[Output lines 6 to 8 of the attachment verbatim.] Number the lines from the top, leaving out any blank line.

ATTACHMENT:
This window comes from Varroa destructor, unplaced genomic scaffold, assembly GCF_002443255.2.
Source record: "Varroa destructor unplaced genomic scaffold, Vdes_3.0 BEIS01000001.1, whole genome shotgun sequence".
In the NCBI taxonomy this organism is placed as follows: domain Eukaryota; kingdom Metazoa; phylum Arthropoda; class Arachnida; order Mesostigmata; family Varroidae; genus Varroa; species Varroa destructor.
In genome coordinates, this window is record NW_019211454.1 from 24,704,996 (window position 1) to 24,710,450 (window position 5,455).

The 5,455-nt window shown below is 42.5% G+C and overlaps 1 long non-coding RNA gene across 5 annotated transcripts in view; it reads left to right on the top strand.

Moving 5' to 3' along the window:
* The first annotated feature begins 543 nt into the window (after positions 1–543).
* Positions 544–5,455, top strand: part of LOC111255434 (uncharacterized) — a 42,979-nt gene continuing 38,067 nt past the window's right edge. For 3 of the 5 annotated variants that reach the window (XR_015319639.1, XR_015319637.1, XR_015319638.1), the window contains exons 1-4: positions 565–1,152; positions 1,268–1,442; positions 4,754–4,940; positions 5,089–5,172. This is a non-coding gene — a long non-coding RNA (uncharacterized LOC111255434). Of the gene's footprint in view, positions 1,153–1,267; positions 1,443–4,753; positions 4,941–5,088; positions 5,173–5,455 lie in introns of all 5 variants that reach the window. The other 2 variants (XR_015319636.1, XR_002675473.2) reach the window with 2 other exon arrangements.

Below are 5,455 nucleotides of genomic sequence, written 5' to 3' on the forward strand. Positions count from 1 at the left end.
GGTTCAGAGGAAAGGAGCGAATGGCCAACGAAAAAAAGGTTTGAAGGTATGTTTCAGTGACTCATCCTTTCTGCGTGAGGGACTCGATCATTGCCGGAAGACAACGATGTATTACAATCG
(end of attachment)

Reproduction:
Moving 5' to 3' along the window:
* The first annotated feature begins 543 nt into the window (after positions 1–543).
* Positions 544–5,455, top strand: part of LOC111255434 (uncharacterized) — a 42,979-nt gene continuing 38,067 nt past the window's right edge. For 3 of the 5 annotated variants that reach the window (XR_015319639.1, XR_015319637.1, XR_015319638.1), the window contains exons 1-4: positions 565–1,152; positions 1,268–1,442; positions 4,754–4,940; positions 5,089–5,172. This is a non-coding gene — a long non-coding RNA (uncharacterized LOC111255434). Of the gene's footprint in view, positions 1,153–1,267; positions 1,443–4,753; positions 4,941–5,088; positions 5,173–5,455 lie in introns of all 5 variants that reach the window. The other 2 variants (XR_015319636.1, XR_002675473.2) reach the window with 2 other exon arrangements.